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Coco farmers protest low copra prices

Farmers from southern Luzon have set up a weeklong camp in Quezon City to protest the new rice law and lower prices of copra that peasant groups said could turn the Philippines into a “hungry and food-insecure” agricultural country.

Represented by peasant groups Kilusang Magbubukid ng Pilipinas, Kampuhang Magsasaka Laban sa Kahirapan, Kagutuman at Pasismo (Kasama-TK) and Bantay Bigas, farmers from Quezon, Laguna and Batangas provinces said they would camp outside the Philippine Coconut Authority (PCA) until Friday to oppose the Rice Import Liberalization Law, or Republic Act No. 11203.

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The groups said RA 11203, which took effect on Wednesday, stripped the National Food Authority (NFA) of its regulatory functions over the grains industry, including the granting of licenses to rice traders, inspecting warehouses, and seizing hoarded and smuggled rice.

Eddie Billiones of Kasama-TK said the unrestricted importation and liberalization of the rice industry would lead to hunger especially among local farmers.

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The groups urged the government to strive for rice sufficiency and food security, instead of depending on rice imports.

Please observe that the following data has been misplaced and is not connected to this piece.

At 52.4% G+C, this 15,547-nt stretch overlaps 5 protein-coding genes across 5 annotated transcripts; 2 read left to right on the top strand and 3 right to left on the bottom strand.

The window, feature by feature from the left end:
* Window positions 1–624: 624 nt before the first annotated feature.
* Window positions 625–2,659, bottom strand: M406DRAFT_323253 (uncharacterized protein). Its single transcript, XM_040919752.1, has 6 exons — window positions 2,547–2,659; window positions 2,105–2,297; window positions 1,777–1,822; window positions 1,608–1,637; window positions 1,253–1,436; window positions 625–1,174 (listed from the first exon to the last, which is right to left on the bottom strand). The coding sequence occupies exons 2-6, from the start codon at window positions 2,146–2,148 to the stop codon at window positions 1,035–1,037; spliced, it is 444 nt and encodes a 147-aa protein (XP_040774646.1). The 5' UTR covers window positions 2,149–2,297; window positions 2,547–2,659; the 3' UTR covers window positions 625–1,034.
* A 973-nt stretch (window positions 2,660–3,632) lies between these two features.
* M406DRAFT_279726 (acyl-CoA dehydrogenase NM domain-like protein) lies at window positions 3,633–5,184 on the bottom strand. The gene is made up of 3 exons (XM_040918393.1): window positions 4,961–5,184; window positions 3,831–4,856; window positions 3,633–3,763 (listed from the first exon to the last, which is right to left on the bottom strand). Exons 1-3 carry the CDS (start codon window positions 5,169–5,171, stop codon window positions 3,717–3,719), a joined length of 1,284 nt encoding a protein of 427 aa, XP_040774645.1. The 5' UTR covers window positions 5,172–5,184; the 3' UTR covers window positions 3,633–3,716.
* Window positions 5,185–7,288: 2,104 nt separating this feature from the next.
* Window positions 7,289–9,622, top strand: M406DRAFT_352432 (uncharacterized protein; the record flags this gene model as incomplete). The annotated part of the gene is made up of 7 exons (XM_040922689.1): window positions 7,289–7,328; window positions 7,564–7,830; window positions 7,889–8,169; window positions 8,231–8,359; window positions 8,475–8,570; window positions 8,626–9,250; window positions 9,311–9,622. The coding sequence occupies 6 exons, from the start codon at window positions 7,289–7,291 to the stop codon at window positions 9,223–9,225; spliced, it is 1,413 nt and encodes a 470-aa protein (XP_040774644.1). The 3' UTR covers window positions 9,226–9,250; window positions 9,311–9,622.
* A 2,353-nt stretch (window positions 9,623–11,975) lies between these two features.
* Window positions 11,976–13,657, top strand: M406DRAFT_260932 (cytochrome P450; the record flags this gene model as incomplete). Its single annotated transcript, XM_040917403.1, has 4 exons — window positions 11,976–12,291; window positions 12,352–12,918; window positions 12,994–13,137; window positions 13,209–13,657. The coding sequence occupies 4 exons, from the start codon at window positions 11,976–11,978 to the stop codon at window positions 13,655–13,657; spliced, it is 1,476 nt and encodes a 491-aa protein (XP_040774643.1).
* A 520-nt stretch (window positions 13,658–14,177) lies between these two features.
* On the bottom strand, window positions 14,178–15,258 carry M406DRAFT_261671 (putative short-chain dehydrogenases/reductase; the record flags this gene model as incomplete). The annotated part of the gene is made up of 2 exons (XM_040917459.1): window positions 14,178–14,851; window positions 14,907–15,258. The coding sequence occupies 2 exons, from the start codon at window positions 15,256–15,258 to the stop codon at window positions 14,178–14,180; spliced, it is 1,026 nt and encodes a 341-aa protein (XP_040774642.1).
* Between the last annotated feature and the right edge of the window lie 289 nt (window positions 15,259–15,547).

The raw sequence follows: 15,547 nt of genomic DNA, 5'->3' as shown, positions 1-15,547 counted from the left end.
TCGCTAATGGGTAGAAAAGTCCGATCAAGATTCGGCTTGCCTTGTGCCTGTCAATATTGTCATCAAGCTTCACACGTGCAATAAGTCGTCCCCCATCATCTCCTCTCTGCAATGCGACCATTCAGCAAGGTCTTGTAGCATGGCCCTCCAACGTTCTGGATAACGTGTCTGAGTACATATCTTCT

During a protest dialogue at the PCA on Tuesday, coconut farmers also asked the coconut agency, the Department of Agriculture, and the NFA for an immediate food aid of three sacks of rice for each coco farming family affected by the steadily declining price of copra and whole coconut in southern Luzon provinces.

The groups also demanded the standardization of copra prices at P50 per kilo and coconuts at P12 each, and asked that the wages of farm workers be raised to P300 a day for every 1,000 coconuts harvested.

“Copra prices have declined by 66 percent from P38 per kilo in 2017 to the latest February 2019 price of P12 per kilo. This amount is not even enough to buy half a kilo of rice,” said Agaton Bautista of Bakasan at Lakas ng mga Magniniyog sa Batangas.

“Coco farmers earn even less because of long-standing antifarmer practices of resicada, resiko or moisture content,” Bautista added.

PCA OIC-Administrator Glen Santos assured the farmers during the dialogue that the agency would review the resicada system.

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TAGS: coconut farmers, copra prices, National Food Authority, NFA, Rice Import Liberalization Law, rice tariffication
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